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I have a headless Ubuntu 12.04 server in a datacenter 1500 miles away. Twice now on reboot the system decided it had to fsck. Unfortunately Ubuntu ran fsck in interactive mode, so I had to ask someone at my datacenter to go over, plug in a console, and press the Y key. How do I set it up so that fsck runs in non-interactive mode at boot time with the -y or -p (aka -a) flag?

If I understand Ubuntu's boot process correctly, init invokes mountall which in turn invokes fsck. However I don't see any way to configure how fsck is invoked. Is this possible?

(To head off one suggestion; I'm aware I can use tune2fs -i 0 -c 0 to prevent periodic fscks. That may help a little but I need the system to try to come back up even if it had a real reason to fsck, say after a power failure.)

In response to followup questions, here's the pertinent details of my /etc/fstab. I don't believe I've edited this at all from what Ubuntu put there.

UUID=3515461e-d425-4525-a07d-da986d2d7e04 /               ext4    errors=remount-ro 0       1
UUID=90908358-b147-42e2-8235-38c8119f15a6 /boot           ext4    defaults        0       2
UUID=01f67147-9117-4229-9b98-e97fa526bfc0 none            swap    sw              0       0
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3 Answers 3

up vote 13 down vote accepted

The setting I am looking for is in /etc/default/rcS, FSCKFIX=yes. This means "automatically repair filesystems with inconsistencies during boot" and causes fsck to run with the -y flag. It was set to no in both of my Ubuntu systems.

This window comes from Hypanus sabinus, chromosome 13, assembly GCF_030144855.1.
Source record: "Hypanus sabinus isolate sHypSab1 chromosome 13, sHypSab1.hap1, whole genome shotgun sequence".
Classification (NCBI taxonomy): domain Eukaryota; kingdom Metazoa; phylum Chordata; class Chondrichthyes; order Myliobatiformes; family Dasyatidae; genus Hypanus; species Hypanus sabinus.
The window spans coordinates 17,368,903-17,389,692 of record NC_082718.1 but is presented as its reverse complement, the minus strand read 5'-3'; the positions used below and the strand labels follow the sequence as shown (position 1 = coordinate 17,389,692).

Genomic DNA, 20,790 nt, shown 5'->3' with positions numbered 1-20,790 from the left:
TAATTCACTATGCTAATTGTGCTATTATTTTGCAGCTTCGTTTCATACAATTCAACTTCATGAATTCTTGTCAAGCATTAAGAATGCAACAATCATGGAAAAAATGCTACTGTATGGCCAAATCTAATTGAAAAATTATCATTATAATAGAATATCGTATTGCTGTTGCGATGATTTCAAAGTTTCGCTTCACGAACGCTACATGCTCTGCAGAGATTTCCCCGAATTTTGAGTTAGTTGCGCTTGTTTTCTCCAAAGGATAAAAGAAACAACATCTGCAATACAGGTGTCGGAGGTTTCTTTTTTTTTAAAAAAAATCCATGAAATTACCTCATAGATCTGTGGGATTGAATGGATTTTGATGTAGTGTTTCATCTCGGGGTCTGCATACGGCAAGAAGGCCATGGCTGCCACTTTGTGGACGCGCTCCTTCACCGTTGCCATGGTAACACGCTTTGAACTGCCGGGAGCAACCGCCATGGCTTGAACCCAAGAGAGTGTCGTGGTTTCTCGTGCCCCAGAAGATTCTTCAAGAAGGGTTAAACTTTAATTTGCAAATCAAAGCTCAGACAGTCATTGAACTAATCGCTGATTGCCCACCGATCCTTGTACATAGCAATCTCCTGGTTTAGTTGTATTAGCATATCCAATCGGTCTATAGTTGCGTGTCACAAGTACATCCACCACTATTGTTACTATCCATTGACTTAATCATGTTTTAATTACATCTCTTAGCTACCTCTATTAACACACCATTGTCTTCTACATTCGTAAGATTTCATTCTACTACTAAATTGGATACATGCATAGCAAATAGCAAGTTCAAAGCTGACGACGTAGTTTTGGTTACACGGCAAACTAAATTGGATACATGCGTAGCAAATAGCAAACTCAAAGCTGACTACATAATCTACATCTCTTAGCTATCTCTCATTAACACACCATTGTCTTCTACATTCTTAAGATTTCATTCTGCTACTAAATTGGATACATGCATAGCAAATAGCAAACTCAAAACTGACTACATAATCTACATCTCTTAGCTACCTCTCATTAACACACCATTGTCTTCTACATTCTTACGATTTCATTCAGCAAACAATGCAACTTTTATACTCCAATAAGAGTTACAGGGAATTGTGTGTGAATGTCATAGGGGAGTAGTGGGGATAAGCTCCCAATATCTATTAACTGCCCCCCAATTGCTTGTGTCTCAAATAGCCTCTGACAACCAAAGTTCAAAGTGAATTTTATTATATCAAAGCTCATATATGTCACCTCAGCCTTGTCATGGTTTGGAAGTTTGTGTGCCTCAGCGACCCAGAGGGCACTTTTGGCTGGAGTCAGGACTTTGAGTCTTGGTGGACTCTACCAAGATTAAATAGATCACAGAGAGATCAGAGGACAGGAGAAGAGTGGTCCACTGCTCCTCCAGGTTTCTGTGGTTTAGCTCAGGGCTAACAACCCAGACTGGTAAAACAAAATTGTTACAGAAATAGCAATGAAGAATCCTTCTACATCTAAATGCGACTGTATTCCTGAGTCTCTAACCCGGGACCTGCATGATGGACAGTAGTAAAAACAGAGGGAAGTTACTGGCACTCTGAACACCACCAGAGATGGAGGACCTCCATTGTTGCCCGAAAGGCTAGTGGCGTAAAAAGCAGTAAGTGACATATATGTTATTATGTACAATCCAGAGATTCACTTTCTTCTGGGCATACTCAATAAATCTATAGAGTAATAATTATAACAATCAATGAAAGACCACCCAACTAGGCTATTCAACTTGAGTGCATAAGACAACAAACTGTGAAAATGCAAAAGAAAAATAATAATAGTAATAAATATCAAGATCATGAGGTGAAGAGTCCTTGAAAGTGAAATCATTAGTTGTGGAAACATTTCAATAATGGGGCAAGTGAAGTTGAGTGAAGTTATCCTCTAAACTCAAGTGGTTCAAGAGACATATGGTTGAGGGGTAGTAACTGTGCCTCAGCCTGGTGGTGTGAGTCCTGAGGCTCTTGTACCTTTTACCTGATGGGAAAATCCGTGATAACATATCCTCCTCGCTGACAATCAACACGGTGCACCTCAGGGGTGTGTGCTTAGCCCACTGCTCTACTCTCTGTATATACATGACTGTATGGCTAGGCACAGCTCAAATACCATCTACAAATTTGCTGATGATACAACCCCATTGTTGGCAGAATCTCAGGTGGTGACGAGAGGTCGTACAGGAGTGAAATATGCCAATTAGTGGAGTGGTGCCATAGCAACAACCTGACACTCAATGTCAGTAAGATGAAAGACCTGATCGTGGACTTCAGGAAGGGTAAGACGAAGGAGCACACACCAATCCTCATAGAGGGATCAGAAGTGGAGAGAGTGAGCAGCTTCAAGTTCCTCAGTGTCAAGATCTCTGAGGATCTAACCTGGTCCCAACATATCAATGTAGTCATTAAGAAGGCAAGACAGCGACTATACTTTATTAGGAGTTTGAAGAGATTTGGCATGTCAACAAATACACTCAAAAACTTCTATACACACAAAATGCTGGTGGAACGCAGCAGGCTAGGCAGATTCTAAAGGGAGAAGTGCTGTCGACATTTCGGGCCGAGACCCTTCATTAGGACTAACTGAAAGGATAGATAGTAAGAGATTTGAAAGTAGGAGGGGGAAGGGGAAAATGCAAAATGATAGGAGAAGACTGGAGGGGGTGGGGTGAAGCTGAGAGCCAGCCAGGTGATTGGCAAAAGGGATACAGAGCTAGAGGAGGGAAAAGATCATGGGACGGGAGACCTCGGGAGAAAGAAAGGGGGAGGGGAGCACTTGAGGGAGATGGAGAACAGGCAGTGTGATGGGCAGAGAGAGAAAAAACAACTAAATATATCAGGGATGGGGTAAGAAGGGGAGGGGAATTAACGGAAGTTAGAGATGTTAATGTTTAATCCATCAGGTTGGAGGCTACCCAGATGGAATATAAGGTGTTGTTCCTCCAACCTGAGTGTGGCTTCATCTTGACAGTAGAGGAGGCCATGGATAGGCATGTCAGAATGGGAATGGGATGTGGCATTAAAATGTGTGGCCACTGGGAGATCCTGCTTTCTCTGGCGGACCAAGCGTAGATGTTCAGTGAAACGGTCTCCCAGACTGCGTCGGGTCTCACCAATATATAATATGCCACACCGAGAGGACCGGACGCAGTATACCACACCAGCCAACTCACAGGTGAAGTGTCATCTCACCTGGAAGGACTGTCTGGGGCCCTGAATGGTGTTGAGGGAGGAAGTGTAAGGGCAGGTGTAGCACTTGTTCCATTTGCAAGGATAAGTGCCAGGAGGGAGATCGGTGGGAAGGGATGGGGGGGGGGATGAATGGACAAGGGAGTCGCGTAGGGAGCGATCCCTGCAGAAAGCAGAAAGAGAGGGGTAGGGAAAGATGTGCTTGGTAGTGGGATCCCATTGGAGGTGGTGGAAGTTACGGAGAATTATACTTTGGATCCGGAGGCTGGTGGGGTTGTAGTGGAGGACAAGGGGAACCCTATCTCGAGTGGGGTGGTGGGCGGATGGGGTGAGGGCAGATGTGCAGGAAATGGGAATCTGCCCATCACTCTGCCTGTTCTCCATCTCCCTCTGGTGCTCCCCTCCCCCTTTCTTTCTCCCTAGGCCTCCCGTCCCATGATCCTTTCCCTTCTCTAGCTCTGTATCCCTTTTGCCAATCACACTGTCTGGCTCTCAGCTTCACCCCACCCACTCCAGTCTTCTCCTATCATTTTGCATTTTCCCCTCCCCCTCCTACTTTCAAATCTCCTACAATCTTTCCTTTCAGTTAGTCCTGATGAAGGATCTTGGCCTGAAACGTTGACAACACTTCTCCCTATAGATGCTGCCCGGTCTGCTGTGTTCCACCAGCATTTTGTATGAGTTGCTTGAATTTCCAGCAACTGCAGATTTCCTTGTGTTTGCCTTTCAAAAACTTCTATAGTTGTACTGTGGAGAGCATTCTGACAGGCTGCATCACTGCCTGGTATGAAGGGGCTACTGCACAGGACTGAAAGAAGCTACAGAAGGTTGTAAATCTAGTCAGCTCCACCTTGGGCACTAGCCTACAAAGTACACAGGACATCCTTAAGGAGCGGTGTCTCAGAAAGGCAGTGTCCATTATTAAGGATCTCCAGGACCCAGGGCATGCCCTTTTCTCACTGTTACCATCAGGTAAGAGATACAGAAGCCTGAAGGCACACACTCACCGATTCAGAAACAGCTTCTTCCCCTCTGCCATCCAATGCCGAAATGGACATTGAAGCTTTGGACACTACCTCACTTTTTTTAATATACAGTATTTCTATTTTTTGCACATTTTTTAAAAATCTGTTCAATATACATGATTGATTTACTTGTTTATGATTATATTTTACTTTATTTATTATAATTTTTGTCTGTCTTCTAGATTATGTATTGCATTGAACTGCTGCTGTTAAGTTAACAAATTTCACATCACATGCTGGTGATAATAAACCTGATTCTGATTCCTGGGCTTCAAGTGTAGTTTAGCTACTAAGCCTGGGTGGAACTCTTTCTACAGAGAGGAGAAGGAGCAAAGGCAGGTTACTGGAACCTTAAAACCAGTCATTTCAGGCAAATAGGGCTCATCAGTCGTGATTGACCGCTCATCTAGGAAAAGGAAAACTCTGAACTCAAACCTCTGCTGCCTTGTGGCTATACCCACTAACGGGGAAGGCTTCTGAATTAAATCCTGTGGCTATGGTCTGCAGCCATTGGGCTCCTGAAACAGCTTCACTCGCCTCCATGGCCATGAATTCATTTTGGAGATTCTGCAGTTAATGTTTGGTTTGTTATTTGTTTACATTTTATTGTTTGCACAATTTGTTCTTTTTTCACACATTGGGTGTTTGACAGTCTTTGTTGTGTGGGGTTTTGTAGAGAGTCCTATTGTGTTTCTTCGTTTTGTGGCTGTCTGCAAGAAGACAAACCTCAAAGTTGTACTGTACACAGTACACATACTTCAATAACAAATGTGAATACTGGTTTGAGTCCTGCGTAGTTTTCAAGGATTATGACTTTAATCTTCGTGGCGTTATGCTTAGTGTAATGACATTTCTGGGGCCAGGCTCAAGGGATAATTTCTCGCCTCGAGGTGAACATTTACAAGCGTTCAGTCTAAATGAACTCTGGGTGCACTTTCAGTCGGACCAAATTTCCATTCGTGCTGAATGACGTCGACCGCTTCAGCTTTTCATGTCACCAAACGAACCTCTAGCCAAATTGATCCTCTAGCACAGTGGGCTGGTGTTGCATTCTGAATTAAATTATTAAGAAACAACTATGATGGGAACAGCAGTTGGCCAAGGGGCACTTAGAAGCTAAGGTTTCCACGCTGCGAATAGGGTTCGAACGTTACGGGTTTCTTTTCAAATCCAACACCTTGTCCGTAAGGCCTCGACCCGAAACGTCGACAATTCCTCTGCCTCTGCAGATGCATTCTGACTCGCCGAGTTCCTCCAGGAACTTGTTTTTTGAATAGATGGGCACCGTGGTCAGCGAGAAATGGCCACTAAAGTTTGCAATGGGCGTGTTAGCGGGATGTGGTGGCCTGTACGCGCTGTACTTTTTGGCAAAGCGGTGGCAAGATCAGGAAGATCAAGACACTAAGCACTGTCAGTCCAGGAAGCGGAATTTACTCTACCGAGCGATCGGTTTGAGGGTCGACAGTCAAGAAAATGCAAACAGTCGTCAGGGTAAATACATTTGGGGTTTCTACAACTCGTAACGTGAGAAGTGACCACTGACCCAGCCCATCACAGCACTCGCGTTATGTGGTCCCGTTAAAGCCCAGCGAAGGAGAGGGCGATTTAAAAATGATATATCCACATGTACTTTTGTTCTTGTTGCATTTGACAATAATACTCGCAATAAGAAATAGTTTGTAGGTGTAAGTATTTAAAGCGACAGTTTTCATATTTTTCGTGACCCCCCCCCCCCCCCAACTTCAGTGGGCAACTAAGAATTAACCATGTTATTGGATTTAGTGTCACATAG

Even when set to no, the boot time fsck is still somewhat noninteractive. mountall runs fsck with -a, a synonym for -p, which means "automatically fix any filesystem problems that can be safely fixed without human intervention". Apparently -p drops to interactive mode if there are unsafe fixes to be made. To run fully automatically, you need -y or FSCKFIX=yes.

Here's the relevant bit of code from mountall.c

if (fsck_fix || mnt->fsck_fix) {
  NIH_MUST (nih_str_array_add (&args, NULL, &args_len, "-y"));
} else {
  NIH_MUST (nih_str_array_add (&args, NULL, &args_len, "-a"));
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Make sure you don't have any flags that might cause this in fstab, and check your init scripts. (Try grep'ing your init scrips for 'fsck' to find where it's used) My system runs fsck non-interactive, so here is a copy of my fstab and part of my /etc/init/mountall script for you to compare

$ cat /etc/fstab
# <file system> <mount point>   <type>  <options>       <dump>  <pass>
proc            /proc           proc    nodev,noexec,nosuid 0       0
UUID=acbe3514-33a3-4170-b1be-df7b8460a49a /               ext4    errors=remount-ro 0       1
UUID=d361f696-7abc-11e1-9043-5711de71ade6 /home           ext4    defaults        0       2
UUID=213e032c-fce9-4e1b-9d64-0779f0db4208 none            swap    sw              0       0

Snippet from /etc/init/mountall

    . /etc/default/rcS
    [ -f /forcefsck ] && force_fsck="--force-fsck"
    [ "$FSCKFIX" = "yes" ] && fsck_fix="--fsck-fix"

    # set $LANG so that messages appearing in plymouth are translated
    if [ -r /etc/default/locale ]; then
        . /etc/default/locale

    exec mountall --daemon $force_fsck $fsck_fix
end script
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Thanks for the help. Could you please tell me what grep FSCKFIX /etc/default/rcS says on your system? –  Nelson Jun 15 '12 at 1:40

It never needed any interaction on my systems to run, unless I wanted to skip it. How are you mounting the drive? I use /etc/fstab for mounting my drives, and the last number controls whether it runs the check. If it's zero, it won't run.

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